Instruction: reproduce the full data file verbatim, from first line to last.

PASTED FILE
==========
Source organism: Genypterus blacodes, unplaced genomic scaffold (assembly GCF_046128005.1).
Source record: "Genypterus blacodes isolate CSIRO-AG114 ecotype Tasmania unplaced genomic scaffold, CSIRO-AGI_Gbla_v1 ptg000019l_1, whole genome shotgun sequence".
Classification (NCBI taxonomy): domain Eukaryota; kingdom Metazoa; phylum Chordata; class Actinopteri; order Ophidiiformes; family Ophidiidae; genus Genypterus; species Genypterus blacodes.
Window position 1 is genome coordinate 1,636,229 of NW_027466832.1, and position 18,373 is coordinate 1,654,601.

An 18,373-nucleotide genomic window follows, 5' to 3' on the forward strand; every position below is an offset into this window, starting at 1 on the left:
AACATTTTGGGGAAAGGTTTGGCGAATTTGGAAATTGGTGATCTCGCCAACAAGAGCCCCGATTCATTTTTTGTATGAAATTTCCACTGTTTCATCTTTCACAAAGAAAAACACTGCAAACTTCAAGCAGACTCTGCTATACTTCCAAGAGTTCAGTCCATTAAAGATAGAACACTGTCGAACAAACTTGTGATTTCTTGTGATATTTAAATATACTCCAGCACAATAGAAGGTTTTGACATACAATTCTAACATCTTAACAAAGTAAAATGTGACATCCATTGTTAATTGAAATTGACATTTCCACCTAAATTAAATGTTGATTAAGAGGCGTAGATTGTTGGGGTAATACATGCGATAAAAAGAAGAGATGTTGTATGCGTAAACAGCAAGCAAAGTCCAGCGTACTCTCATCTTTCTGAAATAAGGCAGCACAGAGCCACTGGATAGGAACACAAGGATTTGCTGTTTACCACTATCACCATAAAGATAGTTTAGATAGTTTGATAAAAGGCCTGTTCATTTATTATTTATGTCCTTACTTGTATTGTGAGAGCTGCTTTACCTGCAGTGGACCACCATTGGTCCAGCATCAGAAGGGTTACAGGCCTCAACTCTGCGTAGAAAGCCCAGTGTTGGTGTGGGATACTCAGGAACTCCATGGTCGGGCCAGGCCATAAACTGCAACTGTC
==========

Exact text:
Source organism: Genypterus blacodes, unplaced genomic scaffold (assembly GCF_046128005.1).
Source record: "Genypterus blacodes isolate CSIRO-AG114 ecotype Tasmania unplaced genomic scaffold, CSIRO-AGI_Gbla_v1 ptg000019l_1, whole genome shotgun sequence".
Classification (NCBI taxonomy): domain Eukaryota; kingdom Metazoa; phylum Chordata; class Actinopteri; order Ophidiiformes; family Ophidiidae; genus Genypterus; species Genypterus blacodes.
Window position 1 is genome coordinate 1,636,229 of NW_027466832.1, and position 18,373 is coordinate 1,654,601.

An 18,373-nucleotide genomic window follows, 5' to 3' on the forward strand; every position below is an offset into this window, starting at 1 on the left:
AACATTTTGGGGAAAGGTTTGGCGAATTTGGAAATTGGTGATCTCGCCAACAAGAGCCCCGATTCATTTTTTGTATGAAATTTCCACTGTTTCATCTTTCACAAAGAAAAACACTGCAAACTTCAAGCAGACTCTGCTATACTTCCAAGAGTTCAGTCCATTAAAGATAGAACACTGTCGAACAAACTTGTGATTTCTTGTGATATTTAAATATACTCCAGCACAATAGAAGGTTTTGACATACAATTCTAACATCTTAACAAAGTAAAATGTGACATCCATTGTTAATTGAAATTGACATTTCCACCTAAATTAAATGTTGATTAAGAGGCGTAGATTGTTGGGGTAATACATGCGATAAAAAGAAGAGATGTTGTATGCGTAAACAGCAAGCAAAGTCCAGCGTACTCTCATCTTTCTGAAATAAGGCAGCACAGAGCCACTGGATAGGAACACAAGGATTTGCTGTTTACCACTATCACCATAAAGATAGTTTAGATAGTTTGATAAAAGGCCTGTTCATTTATTATTTATGTCCTTACTTGTATTGTGAGAGCTGCTTTACCTGCAGTGGACCACCATTGGTCCAGCATCAGAAGGGTTACAGGCCTCAACTCTGCGTAGAAAGCCCAGTGTTGGTGTGGGATACTCAGGAACTCCATGGTCGGGCCAGGCCATAAACTGCAACTGTC